Friday 9 December 2016

The Lynx Effect? Tigers lured by unwanted Christmas scents

Published 25/12/2015 | 09:56

Amur tiger Bella pushes a leftover Christmas tree as staff at Blair Drummond Safari Park near Stirling use scents and sprays to keep the tigers' keen sense of smell stimulated
Amur tiger Bella pushes a leftover Christmas tree as staff at Blair Drummond Safari Park near Stirling use scents and sprays to keep the tigers' keen sense of smell stimulated

Tigers at a safari park are hunting unwanted Christmas presents to keep them entertained over the holidays.

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The animals are particularly keen on aftershave or perfume sets that people may have been given as presents but will never use, and keepers said they like them "the smellier the better".

Staff at Blair Drummond Safari Park near Stirling use scents and sprays to keep the tigers' keen sense of smell stimulated.

They spray aftershave and perfume over toys and treats in the enclosure to help male Genghis and female Bella hunt them down.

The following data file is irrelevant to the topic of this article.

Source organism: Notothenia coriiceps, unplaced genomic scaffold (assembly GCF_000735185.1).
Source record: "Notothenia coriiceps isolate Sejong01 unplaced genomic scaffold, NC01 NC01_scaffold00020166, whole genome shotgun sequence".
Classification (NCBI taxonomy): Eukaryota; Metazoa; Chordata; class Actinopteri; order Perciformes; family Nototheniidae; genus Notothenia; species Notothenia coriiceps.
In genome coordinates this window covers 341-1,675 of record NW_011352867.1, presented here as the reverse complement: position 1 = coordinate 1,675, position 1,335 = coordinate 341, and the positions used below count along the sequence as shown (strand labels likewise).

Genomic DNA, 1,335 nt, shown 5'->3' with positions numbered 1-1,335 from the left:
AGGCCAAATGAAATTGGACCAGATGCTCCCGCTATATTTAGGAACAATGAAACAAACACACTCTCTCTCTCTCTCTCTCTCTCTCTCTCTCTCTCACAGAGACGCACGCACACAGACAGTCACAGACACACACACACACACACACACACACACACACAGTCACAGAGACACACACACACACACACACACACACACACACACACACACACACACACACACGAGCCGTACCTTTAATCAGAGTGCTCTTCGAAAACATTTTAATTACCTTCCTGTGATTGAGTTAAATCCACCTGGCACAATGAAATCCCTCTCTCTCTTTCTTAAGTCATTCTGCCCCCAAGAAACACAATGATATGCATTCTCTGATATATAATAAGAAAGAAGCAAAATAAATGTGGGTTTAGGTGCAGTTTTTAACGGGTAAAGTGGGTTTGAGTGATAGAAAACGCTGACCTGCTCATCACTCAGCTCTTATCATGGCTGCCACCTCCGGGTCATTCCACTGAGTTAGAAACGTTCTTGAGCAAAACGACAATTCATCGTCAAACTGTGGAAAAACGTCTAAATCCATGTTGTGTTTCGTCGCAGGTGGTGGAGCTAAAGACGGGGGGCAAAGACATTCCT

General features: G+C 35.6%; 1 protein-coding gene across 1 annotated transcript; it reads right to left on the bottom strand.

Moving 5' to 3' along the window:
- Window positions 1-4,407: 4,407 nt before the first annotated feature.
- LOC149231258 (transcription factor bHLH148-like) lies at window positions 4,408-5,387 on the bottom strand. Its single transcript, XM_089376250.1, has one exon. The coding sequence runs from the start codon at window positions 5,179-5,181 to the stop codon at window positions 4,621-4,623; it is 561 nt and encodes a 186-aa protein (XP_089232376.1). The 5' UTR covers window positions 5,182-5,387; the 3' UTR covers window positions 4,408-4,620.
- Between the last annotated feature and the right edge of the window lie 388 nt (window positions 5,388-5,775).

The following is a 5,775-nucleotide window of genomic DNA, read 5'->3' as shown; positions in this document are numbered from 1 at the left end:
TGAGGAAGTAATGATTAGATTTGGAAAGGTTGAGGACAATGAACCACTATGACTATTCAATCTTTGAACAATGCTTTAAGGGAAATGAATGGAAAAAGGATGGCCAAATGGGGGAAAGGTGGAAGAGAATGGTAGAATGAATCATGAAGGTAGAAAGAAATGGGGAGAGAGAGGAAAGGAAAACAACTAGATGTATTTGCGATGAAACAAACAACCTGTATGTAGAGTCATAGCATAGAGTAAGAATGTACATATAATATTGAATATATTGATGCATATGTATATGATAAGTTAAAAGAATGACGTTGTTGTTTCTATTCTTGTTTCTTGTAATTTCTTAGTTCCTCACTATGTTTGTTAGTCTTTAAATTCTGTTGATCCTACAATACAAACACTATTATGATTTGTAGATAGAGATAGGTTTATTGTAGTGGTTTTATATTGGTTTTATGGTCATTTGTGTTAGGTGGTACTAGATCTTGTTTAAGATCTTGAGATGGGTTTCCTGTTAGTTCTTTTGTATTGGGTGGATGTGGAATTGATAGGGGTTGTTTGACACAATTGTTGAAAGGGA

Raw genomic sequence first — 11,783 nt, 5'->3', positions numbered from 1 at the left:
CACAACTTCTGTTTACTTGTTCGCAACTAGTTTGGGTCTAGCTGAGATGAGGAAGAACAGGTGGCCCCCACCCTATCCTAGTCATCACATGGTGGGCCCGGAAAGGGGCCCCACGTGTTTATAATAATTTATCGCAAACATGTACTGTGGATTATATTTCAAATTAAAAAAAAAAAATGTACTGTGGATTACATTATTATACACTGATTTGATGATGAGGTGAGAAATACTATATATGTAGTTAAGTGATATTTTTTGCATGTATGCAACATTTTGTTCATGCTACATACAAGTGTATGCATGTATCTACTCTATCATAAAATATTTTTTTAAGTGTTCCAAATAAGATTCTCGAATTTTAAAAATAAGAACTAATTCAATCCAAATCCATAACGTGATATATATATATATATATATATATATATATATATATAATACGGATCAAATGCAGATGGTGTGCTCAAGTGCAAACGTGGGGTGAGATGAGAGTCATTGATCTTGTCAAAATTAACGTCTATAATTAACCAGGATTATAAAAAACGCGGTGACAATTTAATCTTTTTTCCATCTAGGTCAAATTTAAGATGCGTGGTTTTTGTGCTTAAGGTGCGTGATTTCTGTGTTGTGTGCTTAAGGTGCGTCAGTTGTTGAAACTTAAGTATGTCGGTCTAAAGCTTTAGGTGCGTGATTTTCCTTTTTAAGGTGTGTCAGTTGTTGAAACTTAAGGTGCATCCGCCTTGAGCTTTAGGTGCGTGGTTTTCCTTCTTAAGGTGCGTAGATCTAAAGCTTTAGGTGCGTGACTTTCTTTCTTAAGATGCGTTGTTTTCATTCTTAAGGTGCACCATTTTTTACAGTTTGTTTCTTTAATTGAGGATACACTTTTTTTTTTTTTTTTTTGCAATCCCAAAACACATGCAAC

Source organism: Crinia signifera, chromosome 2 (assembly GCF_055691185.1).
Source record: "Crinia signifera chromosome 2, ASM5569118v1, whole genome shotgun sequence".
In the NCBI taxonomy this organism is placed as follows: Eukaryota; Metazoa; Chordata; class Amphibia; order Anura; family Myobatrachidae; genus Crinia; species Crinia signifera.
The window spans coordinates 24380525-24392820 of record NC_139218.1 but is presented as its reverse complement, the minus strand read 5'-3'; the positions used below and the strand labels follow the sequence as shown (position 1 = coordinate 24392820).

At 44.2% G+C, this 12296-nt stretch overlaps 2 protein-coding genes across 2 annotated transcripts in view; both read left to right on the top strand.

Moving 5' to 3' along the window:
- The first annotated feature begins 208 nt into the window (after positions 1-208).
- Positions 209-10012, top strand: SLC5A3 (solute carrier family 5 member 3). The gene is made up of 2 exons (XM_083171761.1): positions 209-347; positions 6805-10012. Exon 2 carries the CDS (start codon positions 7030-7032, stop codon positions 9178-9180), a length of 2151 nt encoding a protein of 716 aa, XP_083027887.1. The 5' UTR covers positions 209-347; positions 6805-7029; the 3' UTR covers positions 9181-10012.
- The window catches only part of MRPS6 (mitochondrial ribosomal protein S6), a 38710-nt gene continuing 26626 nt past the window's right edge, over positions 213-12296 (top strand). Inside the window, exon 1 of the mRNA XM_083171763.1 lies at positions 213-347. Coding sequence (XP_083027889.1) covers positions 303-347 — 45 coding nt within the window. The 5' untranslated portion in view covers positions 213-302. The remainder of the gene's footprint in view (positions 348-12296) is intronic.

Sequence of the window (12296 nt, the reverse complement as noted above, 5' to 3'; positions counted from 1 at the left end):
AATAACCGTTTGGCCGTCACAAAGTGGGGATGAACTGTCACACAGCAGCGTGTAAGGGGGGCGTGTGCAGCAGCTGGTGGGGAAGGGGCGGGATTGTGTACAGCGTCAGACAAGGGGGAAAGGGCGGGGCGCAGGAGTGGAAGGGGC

The two Amur tigers, aged 19 and 13, recently moved to a new enclosure named Tiger Ridge, and new smells will help them explore the rock formation, cave and waterfall at the centre of their new home.

The safari park is closed over winter but staff are still working every day to feed, clean and keep the animals busy.

Keeper Sam Clark said: "We all get gift sets from grannies and aunties that we no doubt appreciate but probably don't ever use.

"Rather than clogging up bathrooms, any aftershaves or perfumes can be handed in to the park and put to good use keeping the tigers entertained.

"All tigers have a very sensitive sense of smell and new scents keep them stimulated and are good for enrichment.

"Genghis and Bella aren't into any particular brands, they're really not fussy, in fact it seems the smellier the better for them."

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